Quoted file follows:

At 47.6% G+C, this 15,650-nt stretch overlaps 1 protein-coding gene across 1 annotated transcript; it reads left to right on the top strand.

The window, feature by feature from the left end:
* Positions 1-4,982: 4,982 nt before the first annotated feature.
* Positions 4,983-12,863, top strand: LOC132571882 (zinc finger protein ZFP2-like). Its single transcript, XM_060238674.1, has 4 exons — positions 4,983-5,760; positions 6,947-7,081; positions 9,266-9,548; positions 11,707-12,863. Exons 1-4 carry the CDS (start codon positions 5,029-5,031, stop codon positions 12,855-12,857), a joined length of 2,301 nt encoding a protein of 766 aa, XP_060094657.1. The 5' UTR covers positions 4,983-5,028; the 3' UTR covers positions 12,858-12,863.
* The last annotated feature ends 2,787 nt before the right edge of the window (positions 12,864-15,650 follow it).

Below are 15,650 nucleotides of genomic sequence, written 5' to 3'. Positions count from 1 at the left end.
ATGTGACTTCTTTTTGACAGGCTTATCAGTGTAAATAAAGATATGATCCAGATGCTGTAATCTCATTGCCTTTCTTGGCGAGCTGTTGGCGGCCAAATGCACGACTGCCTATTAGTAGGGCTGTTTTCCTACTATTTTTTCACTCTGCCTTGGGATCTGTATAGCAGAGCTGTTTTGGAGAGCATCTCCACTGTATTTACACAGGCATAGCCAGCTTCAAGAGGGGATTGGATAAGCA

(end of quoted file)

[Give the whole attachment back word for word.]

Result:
At 47.6% G+C, this 15,650-nt stretch overlaps 1 protein-coding gene across 1 annotated transcript; it reads left to right on the top strand.

The window, feature by feature from the left end:
* Positions 1-4,982: 4,982 nt before the first annotated feature.
* Positions 4,983-12,863, top strand: LOC132571882 (zinc finger protein ZFP2-like). Its single transcript, XM_060238674.1, has 4 exons — positions 4,983-5,760; positions 6,947-7,081; positions 9,266-9,548; positions 11,707-12,863. Exons 1-4 carry the CDS (start codon positions 5,029-5,031, stop codon positions 12,855-12,857), a joined length of 2,301 nt encoding a protein of 766 aa, XP_060094657.1. The 5' UTR covers positions 4,983-5,028; the 3' UTR covers positions 12,858-12,863.
* The last annotated feature ends 2,787 nt before the right edge of the window (positions 12,864-15,650 follow it).

Below are 15,650 nucleotides of genomic sequence, written 5' to 3'. Positions count from 1 at the left end.
ATGTGACTTCTTTTTGACAGGCTTATCAGTGTAAATAAAGATATGATCCAGATGCTGTAATCTCATTGCCTTTCTTGGCGAGCTGTTGGCGGCCAAATGCACGACTGCCTATTAGTAGGGCTGTTTTCCTACTATTTTTTCACTCTGCCTTGGGATCTGTATAGCAGAGCTGTTTTGGAGAGCATCTCCACTGTATTTACACAGGCATAGCCAGCTTCAAGAGGGGATTGGATAAGCA